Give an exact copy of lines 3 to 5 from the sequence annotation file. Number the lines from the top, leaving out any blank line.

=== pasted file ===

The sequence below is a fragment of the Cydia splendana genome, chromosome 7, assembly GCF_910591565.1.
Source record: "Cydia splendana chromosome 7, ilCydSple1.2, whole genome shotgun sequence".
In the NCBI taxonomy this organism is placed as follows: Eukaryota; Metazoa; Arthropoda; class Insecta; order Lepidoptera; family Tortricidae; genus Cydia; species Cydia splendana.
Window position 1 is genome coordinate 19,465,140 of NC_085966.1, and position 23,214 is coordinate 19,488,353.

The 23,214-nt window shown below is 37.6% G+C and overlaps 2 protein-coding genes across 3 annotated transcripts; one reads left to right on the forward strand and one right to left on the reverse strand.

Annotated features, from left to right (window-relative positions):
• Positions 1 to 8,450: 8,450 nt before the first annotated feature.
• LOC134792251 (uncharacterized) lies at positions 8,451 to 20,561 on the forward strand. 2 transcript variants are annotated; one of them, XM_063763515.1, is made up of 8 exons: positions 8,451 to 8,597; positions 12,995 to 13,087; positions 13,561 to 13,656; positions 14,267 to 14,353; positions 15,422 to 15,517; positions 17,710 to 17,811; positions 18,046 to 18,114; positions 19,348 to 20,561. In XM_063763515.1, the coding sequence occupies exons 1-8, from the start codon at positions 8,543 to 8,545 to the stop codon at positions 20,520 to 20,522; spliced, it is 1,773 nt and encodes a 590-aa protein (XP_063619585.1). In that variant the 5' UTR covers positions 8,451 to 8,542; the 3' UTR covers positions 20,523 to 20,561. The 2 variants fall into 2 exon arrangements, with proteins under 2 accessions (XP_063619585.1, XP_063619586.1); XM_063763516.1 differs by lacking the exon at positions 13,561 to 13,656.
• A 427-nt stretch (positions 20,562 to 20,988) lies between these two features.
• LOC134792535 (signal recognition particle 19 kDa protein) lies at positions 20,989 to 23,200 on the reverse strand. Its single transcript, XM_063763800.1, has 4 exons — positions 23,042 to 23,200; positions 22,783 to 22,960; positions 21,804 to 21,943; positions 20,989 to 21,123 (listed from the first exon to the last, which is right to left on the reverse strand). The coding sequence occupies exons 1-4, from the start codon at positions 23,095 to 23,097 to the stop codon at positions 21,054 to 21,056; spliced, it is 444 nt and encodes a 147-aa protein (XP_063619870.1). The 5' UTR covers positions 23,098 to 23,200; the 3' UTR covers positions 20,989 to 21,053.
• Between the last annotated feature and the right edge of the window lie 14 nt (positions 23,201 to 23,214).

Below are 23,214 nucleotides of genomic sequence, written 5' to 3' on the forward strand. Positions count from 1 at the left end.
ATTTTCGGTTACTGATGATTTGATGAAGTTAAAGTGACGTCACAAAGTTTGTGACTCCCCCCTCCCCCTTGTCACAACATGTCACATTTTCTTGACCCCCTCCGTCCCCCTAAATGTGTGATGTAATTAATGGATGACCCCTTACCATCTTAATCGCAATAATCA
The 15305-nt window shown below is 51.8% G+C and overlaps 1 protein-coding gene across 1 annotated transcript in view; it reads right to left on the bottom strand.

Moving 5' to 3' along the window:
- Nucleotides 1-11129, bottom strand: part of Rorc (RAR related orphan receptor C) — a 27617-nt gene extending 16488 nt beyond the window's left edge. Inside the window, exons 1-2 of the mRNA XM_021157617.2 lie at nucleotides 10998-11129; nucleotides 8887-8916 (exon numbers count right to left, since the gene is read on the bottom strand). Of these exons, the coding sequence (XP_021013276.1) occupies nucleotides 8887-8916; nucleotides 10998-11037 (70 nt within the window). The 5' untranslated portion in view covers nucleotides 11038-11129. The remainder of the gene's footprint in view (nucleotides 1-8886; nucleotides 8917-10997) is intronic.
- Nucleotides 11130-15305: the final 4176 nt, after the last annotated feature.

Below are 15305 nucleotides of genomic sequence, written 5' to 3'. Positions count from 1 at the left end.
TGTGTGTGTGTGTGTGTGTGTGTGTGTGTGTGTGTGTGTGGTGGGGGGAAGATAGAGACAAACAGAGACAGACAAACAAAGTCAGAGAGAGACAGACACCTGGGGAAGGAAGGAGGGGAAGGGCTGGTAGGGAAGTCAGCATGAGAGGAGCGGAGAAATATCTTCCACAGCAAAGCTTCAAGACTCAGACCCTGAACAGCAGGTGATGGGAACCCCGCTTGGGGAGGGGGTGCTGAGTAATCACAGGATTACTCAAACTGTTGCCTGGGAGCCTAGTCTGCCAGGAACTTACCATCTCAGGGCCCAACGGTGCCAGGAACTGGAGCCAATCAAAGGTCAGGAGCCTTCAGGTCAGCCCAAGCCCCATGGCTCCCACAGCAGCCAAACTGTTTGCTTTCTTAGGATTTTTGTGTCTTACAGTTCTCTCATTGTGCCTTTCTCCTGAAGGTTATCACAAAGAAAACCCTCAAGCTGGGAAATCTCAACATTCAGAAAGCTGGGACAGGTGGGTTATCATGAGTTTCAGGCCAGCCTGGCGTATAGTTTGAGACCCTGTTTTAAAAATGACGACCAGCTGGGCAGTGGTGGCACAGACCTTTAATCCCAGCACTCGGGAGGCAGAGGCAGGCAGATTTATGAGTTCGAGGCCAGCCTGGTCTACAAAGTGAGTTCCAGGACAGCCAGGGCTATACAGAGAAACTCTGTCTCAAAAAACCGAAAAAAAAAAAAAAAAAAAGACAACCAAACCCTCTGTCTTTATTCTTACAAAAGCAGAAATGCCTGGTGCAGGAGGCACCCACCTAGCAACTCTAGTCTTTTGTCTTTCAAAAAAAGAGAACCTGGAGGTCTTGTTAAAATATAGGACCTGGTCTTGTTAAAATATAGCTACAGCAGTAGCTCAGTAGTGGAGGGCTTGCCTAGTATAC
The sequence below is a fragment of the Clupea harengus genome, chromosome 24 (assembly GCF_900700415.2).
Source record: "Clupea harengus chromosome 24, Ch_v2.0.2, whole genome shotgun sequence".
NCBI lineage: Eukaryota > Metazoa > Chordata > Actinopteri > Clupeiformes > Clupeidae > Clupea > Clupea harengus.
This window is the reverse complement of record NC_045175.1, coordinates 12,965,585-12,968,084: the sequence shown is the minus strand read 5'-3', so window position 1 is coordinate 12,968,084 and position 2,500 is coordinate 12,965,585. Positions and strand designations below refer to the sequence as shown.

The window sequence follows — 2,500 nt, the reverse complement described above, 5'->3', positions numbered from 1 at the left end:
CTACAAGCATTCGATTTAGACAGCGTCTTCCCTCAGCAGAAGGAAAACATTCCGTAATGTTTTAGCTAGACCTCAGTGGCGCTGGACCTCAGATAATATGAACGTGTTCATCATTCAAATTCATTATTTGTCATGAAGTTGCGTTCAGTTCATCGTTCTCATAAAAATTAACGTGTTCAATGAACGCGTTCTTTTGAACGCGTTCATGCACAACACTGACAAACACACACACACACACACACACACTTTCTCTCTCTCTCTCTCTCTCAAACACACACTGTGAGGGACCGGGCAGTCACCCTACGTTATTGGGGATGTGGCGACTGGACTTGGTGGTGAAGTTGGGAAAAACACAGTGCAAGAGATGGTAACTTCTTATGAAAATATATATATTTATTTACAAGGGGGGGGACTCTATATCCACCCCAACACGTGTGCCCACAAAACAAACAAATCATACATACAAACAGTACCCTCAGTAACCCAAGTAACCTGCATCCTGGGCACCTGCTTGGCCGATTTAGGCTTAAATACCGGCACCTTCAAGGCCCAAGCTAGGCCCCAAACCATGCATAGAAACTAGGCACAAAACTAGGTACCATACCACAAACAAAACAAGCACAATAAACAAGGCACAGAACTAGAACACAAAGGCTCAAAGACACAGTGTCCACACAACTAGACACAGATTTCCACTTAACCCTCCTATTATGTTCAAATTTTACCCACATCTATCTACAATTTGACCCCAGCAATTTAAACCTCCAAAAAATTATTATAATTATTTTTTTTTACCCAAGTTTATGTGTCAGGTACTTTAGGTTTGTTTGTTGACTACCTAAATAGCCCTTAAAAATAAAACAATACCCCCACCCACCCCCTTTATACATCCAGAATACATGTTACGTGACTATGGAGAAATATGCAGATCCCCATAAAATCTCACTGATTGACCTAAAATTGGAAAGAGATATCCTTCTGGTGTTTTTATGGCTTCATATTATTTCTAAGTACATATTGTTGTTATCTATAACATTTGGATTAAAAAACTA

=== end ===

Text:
In the NCBI taxonomy this organism is placed as follows: Eukaryota; Metazoa; Arthropoda; class Insecta; order Lepidoptera; family Tortricidae; genus Cydia; species Cydia splendana.
Window position 1 is genome coordinate 19,465,140 of NC_085966.1, and position 23,214 is coordinate 19,488,353.

The 23,214-nt window shown below is 37.6% G+C and overlaps 2 protein-coding genes across 3 annotated transcripts; one reads left to right on the forward strand and one right to left on the reverse strand.